Is your verification process up to par?
Are you certain the patient's insurance is actually active? The earlier in the process you learn this information, the more likely you are to avoid bad debt.
"Especially in the ED, but really anywhere, patients are often not in tune with their insurance and how it all works. A lot of patients come into the hospital thinking they have insurance eligibility that might have terminated for some reason," says Joseph Ianelli, senior financial manager of Boston-based Massachusetts General Hospital's admitting department.
The department has taken a strong stance that authorizations for elective admissions "need to be all sewn up and done" before the patient comes in, says Ianelli.
"You don't want to obtain authorization too far in advance, because people do go on and off insurances. But you do need to start the authorization process at least five to seven days in advance, depending on the insurance company," says Ianelli.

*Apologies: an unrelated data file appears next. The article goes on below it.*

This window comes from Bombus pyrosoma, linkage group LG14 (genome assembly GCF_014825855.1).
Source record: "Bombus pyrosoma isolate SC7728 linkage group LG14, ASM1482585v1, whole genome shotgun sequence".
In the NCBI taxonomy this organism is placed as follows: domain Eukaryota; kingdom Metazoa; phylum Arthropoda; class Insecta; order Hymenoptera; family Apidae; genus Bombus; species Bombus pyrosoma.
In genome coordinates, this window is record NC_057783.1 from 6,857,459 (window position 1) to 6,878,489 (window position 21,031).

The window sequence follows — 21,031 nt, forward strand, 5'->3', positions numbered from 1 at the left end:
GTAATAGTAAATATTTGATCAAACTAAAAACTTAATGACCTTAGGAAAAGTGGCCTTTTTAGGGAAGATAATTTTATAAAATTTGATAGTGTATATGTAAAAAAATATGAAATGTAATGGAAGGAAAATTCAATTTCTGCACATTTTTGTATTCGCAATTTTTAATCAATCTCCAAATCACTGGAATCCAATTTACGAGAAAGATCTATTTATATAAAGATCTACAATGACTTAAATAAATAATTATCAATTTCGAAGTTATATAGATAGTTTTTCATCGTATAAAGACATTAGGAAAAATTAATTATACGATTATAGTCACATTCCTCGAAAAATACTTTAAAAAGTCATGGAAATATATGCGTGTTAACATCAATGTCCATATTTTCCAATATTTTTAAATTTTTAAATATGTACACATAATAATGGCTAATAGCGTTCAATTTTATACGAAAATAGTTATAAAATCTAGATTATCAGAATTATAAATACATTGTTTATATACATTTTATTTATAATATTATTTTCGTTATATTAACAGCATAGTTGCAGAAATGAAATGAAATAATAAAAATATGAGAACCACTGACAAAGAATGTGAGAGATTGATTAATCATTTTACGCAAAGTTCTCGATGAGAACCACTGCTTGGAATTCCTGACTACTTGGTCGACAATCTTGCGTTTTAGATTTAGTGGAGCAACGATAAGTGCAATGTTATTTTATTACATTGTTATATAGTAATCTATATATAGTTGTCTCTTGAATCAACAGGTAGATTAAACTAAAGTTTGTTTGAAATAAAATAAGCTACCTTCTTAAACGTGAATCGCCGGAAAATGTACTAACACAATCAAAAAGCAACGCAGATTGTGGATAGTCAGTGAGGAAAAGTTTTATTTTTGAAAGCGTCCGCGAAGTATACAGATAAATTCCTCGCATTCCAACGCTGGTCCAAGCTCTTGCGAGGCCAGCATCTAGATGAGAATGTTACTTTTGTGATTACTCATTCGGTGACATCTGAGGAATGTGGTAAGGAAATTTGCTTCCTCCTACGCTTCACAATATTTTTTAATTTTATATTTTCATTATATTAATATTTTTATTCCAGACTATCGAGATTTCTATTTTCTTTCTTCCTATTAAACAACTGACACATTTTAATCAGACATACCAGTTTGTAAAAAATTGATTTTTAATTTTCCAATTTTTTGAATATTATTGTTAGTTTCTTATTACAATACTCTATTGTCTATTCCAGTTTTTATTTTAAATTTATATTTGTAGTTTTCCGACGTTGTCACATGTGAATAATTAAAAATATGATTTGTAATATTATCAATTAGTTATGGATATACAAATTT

The cutoff point is two days before the patient's admission. If there isn't an authorization at that time, staff contact the provider's office to communicate that there may be a problem with the insurance company. "It could be that the insurance company is saying the patient doesn't meet the medical criteria. If so, then we need to get the doctor engaged," says Ianelli. "It's really unacceptable to tell the patient the day before that you can't do the service."
Another obstacle might be that a clinical test is being requested by the payer. If you wait until the day before to find out why the test hasn't been done, that claim will end up being denied. Cases like this are fairly rare, comparative to total volume. However, when they do occur, a physician may need to get on the phone to explain that the test was done previously, or can't be done for a medical reason.
"So you are running into very tight time frames for insurance verifications. But it's an important way to eliminate bad debt," says Ianelli. "You don't want to hear two days after you do the surgery that you're not going to get paid. Then it becomes somebody else's problem in credit and collections. The revenue may be denied or delayed for months and months because of an appeal process."